Finally, the literature does not support decreased cognitive risks after selective surgery. "Part of that may be because patients with uncontrolled epilepsy get worse neurocognitively over time, so it may be a bit of a wash on the neurocognitive side," Dr. Schwalb said.

"So how can we do this in a way that helps neurocognitively but doesn't burn bridges? Through minimally invasive amygdalohippocampectomy, but with the caveat that you generally can't completely ablate the amygdala — we tend to be happy if we get more than 50% of it," he said.

With this modality, a surgeon is able to stereotactically implant a laser probe into the epileptogenic zone via a 3-mm incision and a twist drill. Tissue damage can be monitored in real time with magnetic resonance thermography.

However, it can sometimes be difficult to get a good trajectory with use of this method, and it will not work if the epileptogenic focus is not the amygdala and hippocampus. Also, the cost is high, and this method has yet to stand the test of time, he warned.

"We have to beware that this is a new therapy, just as radiosurgery was a new therapy," said Robert E. Gross, MD, PhD, moderator of the session and MBNA Bowman Chair and Professor at Emory University Department of Neurosurgery in Atlanta, Georgia. "There's a learning curve."

"So that's the point of having these discussions," he told the audience. "And I think it's important that we compare this surgery, LITT, to open standard resections."

Advantages of LITT

Theoretically, this approach should lead to decreased risk for stroke and visual field cuts, as well as decreased length of hospital stay, decreased discomfort, and much faster recovery (when compared with 4 to 6 weeks minimum recovery time after ATL).

"And I think the big thing, unlike after you do a selective, is if you do this and it doesn't work, you can go back and do an ATL and you're not dealing with a scarred region — it's no more technically difficult than going in fresh," Dr Schwalb said. "And, in general, the patients are not averse to doing that because they don't have all the pain from the cutting of the temporalis muscle and from the recovery from the first surgery."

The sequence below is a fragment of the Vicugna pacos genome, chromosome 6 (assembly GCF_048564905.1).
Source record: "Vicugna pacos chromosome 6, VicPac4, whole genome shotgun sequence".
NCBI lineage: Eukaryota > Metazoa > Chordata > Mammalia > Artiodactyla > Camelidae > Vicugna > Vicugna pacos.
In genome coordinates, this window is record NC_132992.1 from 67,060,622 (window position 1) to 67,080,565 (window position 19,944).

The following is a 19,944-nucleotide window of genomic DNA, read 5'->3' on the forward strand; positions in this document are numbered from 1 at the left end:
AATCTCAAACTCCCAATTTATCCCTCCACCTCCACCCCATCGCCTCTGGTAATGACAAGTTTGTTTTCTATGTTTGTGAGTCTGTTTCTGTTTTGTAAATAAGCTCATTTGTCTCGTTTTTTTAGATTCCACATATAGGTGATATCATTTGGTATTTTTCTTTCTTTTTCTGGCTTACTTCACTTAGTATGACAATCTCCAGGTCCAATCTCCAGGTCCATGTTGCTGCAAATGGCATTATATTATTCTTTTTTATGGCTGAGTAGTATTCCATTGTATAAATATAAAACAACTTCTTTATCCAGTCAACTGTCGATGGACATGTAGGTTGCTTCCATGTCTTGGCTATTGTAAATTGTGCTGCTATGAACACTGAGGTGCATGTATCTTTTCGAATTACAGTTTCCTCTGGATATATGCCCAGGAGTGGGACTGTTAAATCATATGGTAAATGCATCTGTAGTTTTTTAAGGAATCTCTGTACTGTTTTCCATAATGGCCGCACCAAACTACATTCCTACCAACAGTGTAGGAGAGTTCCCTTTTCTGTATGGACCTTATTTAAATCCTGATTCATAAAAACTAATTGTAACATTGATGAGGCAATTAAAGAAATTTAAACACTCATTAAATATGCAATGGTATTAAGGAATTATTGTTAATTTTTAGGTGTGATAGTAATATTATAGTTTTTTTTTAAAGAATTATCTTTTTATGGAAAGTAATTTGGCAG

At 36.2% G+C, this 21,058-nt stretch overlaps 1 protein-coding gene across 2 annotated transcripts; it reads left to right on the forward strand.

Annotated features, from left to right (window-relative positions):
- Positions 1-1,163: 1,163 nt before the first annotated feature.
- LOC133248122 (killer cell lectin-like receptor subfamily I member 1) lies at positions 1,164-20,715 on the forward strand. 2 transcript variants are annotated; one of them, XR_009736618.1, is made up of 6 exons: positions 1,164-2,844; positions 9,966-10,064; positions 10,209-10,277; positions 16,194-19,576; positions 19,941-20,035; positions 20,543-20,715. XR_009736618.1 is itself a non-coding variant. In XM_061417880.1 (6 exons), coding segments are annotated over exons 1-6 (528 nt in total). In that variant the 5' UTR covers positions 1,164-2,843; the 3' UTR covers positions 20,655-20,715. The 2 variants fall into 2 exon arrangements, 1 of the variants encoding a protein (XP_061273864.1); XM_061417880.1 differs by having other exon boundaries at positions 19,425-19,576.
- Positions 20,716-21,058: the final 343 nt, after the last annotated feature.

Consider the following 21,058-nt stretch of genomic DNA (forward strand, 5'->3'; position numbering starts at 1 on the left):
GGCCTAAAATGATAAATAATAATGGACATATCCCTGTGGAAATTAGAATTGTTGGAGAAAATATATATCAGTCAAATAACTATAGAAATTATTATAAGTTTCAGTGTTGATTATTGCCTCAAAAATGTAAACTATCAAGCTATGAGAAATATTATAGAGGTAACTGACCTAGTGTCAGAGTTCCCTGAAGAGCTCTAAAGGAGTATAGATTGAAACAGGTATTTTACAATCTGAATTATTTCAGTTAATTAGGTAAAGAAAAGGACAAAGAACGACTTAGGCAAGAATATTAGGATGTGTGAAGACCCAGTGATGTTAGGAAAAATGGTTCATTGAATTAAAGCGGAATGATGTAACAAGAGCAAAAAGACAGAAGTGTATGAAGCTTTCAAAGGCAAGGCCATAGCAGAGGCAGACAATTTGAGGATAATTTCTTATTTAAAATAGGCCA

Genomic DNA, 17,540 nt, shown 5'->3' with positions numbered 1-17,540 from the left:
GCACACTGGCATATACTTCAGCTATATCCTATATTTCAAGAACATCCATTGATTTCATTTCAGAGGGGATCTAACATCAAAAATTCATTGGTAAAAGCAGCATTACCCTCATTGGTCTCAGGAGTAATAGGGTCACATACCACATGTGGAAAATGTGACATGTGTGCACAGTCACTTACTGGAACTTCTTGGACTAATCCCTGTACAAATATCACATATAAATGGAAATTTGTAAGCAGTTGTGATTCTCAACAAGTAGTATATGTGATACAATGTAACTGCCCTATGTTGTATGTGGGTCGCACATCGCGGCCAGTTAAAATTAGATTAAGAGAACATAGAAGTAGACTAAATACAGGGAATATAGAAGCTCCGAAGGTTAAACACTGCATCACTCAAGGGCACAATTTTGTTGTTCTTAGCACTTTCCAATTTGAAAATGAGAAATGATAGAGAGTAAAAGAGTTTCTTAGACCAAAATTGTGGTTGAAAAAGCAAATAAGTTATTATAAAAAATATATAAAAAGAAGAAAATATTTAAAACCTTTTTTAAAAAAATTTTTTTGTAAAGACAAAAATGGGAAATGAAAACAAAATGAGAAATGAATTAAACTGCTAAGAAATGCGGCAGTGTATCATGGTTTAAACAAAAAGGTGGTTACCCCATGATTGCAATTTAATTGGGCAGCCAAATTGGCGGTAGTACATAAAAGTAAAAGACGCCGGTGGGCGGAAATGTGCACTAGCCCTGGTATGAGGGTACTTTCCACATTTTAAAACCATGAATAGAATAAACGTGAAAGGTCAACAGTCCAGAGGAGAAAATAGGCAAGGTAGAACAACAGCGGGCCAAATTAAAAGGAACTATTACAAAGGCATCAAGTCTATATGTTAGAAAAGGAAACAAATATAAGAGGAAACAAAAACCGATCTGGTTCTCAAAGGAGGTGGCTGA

The literature has also shown neuropsychological advantages of LITT when compared to ATL or selective resection and also suggests that it may be an option for patients with dominant temporal lobe epilepsy and normal (or near-normal) verbal memory.

"I think one of the most significant promises is that this is potentially an option for a patient who might not even be previously considered for SAH or ATL," said Dr Schwab.

Dr Schwalb is co-investigator, National Institutes of Health/National Institute of Biomedical Imaging and Bioengineering 1 R01 EB013227-01A1: Decision Support System for Temporal Lobe Epilepsy (principal investigator: Hamid Soltanian-Zadeh, PhD). Visualase and Monteris systems are Food and Drug Administration approved to necrotize or coagulate soft tissue in neurosurgery. Dr Gross consults for Deep Brain Innovations, Medtronic, MRI Interventions, Neurospace, St. Jude Medical Corporation, and Visualase.

Congress of Neurological Surgeons (CNS) 2015 Annual Meeting. Presented September 29, 2015.